In a memo Tuesday, the NSF's Inspector General's office said that "the research in question was originally completed over 10 years ago. Although the subject's data is still available and still the focus of significant critical examination, no direct evidence has been presented that indicates the subject fabricated the raw data he used for his research or falsified his results."
"Lacking any direct evidence of research misconduct," the review concludes, "as defined under the NSF Research Misconduct Regulation, we are closing this investigation with no further action."
The investigation centered around thousands of e-mails stolen from the University of East Anglia's Climate Research Unit in Great Britain, that showed scientists discussing how to keep research skeptical of climate change out of peer-review journals, among other things. Conservatives and climate skeptics latched onto the e-mails, using them as evidence that the idea of man-made climate change is not true. The e-mails did not, in fact, undermine the broad consensus that climate change is occurring.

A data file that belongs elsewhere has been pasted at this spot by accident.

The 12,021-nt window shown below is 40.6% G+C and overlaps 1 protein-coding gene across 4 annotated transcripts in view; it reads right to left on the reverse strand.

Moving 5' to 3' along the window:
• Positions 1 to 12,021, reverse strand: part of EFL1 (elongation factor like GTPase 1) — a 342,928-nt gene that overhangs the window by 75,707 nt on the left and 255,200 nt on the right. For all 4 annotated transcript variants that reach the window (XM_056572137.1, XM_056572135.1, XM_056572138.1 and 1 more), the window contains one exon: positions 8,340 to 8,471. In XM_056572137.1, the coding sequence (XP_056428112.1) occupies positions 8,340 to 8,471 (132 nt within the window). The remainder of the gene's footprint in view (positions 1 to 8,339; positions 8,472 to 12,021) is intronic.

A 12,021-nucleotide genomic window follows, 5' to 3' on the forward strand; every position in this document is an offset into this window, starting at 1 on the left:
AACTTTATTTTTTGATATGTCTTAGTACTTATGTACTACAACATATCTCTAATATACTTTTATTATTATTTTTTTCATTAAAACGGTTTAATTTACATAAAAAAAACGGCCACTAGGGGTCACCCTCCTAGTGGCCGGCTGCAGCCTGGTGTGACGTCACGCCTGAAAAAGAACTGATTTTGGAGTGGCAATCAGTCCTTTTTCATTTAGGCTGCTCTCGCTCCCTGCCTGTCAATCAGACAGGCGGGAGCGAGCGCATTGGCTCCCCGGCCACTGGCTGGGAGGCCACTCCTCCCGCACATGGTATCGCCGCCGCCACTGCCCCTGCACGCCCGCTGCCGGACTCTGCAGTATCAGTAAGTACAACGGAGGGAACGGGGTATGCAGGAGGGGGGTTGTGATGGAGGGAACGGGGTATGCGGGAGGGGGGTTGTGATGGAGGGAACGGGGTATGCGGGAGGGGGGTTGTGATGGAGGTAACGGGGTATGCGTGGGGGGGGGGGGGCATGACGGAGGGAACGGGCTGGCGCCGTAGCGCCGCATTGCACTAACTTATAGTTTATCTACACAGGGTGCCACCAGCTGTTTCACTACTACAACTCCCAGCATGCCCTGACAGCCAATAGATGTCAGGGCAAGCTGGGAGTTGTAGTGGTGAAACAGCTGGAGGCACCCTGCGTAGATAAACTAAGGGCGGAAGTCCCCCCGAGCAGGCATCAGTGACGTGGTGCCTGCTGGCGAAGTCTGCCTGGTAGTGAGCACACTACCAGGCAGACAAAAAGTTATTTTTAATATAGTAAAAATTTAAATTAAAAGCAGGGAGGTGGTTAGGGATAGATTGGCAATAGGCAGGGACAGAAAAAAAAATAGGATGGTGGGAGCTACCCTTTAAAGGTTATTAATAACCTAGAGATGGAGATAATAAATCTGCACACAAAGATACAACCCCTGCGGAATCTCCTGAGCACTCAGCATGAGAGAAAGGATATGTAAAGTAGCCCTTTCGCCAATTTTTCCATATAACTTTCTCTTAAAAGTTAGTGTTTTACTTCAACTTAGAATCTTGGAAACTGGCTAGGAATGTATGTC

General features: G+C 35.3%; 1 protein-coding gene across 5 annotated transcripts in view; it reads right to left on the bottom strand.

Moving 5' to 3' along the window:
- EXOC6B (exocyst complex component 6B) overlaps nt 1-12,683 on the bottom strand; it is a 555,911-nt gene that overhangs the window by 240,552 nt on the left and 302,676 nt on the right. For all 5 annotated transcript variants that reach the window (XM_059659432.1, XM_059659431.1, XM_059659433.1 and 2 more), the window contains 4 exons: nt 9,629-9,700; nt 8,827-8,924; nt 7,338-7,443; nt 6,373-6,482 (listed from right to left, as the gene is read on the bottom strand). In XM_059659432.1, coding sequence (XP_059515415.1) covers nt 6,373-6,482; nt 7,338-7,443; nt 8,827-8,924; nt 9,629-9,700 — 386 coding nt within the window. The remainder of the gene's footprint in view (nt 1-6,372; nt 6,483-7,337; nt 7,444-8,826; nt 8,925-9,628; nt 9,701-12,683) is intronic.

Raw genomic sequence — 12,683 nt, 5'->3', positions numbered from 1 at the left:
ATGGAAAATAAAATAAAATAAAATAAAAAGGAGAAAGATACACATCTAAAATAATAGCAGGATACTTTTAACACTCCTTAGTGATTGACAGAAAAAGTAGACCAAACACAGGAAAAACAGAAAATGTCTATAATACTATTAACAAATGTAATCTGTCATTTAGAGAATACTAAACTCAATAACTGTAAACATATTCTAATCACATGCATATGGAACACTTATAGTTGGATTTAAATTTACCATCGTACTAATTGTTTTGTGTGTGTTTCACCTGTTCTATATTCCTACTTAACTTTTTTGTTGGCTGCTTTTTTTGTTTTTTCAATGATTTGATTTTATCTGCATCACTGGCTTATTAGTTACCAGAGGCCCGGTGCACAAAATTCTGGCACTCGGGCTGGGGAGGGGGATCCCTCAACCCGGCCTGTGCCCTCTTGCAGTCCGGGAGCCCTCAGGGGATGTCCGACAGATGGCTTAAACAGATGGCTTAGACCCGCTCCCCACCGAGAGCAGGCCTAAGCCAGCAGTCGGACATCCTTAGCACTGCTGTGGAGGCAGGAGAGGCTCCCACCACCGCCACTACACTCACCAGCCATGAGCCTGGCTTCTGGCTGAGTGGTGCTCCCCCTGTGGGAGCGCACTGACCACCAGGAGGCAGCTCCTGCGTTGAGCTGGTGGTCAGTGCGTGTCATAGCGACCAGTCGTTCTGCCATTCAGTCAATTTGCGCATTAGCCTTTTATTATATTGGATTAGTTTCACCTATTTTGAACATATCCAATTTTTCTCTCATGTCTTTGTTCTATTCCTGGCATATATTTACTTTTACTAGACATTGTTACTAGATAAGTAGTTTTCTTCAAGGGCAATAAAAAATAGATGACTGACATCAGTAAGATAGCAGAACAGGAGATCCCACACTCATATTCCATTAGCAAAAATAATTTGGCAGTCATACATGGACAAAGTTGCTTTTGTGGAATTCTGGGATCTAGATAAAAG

Mann himself was accused of committing fraud when obtaining government funds for research into human-caused climate change while he was at the University of Virginia, and then manipulating the data.
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